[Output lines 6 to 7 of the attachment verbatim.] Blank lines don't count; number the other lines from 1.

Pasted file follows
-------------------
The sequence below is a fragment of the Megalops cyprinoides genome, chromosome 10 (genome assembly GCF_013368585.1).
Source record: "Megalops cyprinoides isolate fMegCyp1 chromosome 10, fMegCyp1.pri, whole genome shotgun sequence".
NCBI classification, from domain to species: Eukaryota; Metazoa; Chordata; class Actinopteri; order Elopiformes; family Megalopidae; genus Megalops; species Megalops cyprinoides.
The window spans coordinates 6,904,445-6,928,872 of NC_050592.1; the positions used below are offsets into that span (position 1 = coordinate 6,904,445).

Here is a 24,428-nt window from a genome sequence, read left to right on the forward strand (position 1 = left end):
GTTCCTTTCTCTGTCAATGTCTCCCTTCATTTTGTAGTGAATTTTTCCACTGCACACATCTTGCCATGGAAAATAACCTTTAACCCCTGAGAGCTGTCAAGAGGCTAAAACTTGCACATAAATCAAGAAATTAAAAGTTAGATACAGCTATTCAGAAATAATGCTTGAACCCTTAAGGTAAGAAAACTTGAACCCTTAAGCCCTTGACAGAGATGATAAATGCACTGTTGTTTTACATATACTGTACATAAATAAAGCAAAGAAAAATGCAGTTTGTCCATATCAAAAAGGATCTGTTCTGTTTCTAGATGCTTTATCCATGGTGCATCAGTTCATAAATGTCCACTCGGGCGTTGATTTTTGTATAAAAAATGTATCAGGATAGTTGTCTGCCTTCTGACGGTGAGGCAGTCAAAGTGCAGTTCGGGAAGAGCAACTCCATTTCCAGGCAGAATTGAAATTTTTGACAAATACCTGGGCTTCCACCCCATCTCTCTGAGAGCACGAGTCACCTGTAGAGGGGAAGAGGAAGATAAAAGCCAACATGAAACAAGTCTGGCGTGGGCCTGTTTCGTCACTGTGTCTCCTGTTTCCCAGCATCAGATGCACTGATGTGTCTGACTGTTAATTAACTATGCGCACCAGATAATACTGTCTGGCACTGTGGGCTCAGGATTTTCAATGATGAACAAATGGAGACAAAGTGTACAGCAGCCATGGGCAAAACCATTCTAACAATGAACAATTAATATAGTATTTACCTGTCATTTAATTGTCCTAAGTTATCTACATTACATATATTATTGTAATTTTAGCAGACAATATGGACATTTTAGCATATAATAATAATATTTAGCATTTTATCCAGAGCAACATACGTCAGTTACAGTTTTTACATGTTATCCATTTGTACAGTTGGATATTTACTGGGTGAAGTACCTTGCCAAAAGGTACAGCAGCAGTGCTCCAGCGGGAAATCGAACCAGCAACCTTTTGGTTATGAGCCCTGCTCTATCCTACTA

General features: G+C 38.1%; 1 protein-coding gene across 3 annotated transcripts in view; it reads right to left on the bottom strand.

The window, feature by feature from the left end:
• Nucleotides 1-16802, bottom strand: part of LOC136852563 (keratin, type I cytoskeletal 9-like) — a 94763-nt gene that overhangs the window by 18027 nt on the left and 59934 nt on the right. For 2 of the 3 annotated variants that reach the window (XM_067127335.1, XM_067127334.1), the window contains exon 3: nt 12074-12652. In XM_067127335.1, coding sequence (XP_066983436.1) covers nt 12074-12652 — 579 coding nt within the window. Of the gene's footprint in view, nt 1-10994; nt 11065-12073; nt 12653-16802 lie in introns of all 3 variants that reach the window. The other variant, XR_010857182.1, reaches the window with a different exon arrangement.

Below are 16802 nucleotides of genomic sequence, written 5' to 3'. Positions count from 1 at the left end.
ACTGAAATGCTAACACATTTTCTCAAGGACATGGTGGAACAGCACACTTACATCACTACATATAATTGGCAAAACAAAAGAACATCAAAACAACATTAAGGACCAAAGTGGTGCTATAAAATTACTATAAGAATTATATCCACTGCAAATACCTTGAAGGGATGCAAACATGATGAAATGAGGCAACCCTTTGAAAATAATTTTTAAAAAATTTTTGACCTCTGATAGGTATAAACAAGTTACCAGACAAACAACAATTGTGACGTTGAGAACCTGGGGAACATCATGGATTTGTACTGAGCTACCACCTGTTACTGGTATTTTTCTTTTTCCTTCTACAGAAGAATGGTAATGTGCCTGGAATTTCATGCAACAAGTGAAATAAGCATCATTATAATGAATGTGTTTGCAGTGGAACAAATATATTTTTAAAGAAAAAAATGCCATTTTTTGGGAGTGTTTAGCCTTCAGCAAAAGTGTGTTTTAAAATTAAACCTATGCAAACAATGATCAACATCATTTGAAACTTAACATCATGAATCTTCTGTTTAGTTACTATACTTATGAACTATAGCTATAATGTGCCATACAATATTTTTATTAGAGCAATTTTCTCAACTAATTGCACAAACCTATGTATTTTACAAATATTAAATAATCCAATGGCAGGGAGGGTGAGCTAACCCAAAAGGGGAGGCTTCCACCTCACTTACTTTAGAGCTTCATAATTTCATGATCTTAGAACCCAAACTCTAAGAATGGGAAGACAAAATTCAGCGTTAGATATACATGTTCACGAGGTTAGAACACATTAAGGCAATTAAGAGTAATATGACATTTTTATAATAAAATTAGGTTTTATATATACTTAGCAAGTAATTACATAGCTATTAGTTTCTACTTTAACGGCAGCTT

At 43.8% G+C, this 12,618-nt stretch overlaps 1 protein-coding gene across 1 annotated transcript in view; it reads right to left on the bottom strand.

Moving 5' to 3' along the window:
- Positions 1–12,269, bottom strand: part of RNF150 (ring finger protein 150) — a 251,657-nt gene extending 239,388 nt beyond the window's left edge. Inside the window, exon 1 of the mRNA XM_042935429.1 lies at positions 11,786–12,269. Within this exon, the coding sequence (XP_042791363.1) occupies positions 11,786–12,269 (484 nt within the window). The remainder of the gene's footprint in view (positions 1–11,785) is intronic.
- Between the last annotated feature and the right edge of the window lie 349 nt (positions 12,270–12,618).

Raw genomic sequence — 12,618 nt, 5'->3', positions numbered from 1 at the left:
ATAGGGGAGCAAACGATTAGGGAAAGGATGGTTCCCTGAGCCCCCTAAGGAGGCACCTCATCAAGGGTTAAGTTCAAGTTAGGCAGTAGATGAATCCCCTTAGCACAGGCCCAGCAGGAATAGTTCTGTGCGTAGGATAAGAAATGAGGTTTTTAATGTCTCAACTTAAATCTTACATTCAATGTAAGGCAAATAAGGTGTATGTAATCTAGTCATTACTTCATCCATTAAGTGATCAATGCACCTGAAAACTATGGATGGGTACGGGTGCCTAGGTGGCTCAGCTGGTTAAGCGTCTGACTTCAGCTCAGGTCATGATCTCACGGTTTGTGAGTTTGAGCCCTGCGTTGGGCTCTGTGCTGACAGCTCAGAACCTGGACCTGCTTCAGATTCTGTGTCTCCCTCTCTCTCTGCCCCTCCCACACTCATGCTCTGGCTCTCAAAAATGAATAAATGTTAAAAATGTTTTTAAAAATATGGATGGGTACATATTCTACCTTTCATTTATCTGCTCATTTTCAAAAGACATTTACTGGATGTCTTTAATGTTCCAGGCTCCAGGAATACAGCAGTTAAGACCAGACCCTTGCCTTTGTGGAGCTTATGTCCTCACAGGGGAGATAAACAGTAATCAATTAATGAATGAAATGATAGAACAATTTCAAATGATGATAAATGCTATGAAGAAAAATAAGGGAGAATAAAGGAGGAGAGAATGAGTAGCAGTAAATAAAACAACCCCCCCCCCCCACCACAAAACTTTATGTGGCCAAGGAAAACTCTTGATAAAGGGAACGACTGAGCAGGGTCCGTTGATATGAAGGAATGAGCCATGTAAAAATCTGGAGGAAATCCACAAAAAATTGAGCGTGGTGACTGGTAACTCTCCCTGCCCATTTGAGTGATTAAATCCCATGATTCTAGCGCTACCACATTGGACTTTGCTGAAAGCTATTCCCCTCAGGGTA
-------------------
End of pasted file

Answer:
GTTCCTTTCTCTGTCAATGTCTCCCTTCATTTTGTAGTGAATTTTTCCACTGCACACATCTTGCCATGGAAAATAACCTTTAACCCCTGAGAGCTGTCAAGAGGCTAAAACTTGCACATAAATCAAGAAATTAAAAGTTAGATACAGCTATTCAGAAATAATGCTTGAACCCTTAAGGTAAGAAAACTTGAACCCTTAAGCCCTTGACAGAGATGATAAATGCACTGTTGTTTTACATATACTGTACATAAATAAAGCAAAGAAAAATGCAGTTTGTCCATATCAAAAAGGATCTGTTCTGTTTCTAGATGCTTTATCCATGGTGCATCAGTTCATAAATGTCCACTCGGGCGTTGATTTTTGTATAAAAAATGTATCAGGATAGTTGTCTGCCTTCTGACGGTGAGGCAGTCAAAGTGCAGTTCGGGAAGAGCAACTCCATTTCCAGGCAGAATTGAAATTTTTGACAAATACCTGGGCTTCCACCCCATCTCTCTGAGAGCACGAGTCACCTGTAGAGGGGAAGAGGAAGATAAAAGCCAACATGAAACAAGTCTGGCGTGGGCCTGTTTCGTCACTGTGTCTCCTGTTTCCCAGCATCAGATGCACTGATGTGTCTGACTGTTAATTAACTATGCGCACCAGATAATACTGTCTGGCACTGTGGGCTCAGGATTTTCAATGATGAACAAATGGAGACAAAGTGTACAGCAGCCATGGGCAAAACCATTCTAACAATGAACAATTAATATAGTATTTACCTGTCATTTAATTGTCCTAAGTTATCTACATTACATATATTATTGTAATTTTAGCAGACAATATGGACATTTTAGCATATAATAATAATATTTAGCATTTTATCCAGAGCAACATACGTCAGTTACAGTTTTTACATGTTATCCATTTGTACAGTTGGATATTTACTGGGTGAAGTACCTTGCCAAAAGGTACAGCAGCAGTGCTCCAGCGGGAAATCGAACCAGCAACCTTTTGGTTATGAGCCCTGCTCTATCCTACTA

General features: G+C 38.1%; 1 protein-coding gene across 3 annotated transcripts in view; it reads right to left on the bottom strand.